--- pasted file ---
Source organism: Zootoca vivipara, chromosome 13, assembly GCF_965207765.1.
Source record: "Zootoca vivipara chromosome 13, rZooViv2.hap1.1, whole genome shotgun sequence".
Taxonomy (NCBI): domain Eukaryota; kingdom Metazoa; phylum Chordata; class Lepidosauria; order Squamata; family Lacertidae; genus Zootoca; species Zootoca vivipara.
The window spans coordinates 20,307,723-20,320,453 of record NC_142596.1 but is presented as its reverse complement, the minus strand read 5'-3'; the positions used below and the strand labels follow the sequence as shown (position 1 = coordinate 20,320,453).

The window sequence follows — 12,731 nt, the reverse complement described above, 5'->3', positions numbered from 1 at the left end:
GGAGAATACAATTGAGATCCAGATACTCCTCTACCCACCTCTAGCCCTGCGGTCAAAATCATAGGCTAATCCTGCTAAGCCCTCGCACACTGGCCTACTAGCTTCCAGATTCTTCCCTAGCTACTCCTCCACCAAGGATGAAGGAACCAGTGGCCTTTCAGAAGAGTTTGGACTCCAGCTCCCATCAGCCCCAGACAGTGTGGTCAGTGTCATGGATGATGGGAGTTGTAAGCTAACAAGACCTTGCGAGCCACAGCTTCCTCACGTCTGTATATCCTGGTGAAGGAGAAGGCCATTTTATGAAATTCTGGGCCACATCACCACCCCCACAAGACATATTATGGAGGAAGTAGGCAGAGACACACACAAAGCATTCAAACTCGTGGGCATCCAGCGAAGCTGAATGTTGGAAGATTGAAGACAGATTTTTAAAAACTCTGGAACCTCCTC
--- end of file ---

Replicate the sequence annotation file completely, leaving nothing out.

Source organism: Zootoca vivipara, chromosome 13, assembly GCF_965207765.1.
Source record: "Zootoca vivipara chromosome 13, rZooViv2.hap1.1, whole genome shotgun sequence".
Taxonomy (NCBI): domain Eukaryota; kingdom Metazoa; phylum Chordata; class Lepidosauria; order Squamata; family Lacertidae; genus Zootoca; species Zootoca vivipara.
The window spans coordinates 20,307,723-20,320,453 of record NC_142596.1 but is presented as its reverse complement, the minus strand read 5'-3'; the positions used below and the strand labels follow the sequence as shown (position 1 = coordinate 20,320,453).

The window sequence follows — 12,731 nt, the reverse complement described above, 5'->3', positions numbered from 1 at the left end:
GGAGAATACAATTGAGATCCAGATACTCCTCTACCCACCTCTAGCCCTGCGGTCAAAATCATAGGCTAATCCTGCTAAGCCCTCGCACACTGGCCTACTAGCTTCCAGATTCTTCCCTAGCTACTCCTCCACCAAGGATGAAGGAACCAGTGGCCTTTCAGAAGAGTTTGGACTCCAGCTCCCATCAGCCCCAGACAGTGTGGTCAGTGTCATGGATGATGGGAGTTGTAAGCTAACAAGACCTTGCGAGCCACAGCTTCCTCACGTCTGTATATCCTGGTGAAGGAGAAGGCCATTTTATGAAATTCTGGGCCACATCACCACCCCCACAAGACATATTATGGAGGAAGTAGGCAGAGACACACACAAAGCATTCAAACTCGTGGGCATCCAGCGAAGCTGAATGTTGGAAGATTGAAGACAGATTTTTAAAAACTCTGGAACCTCCTC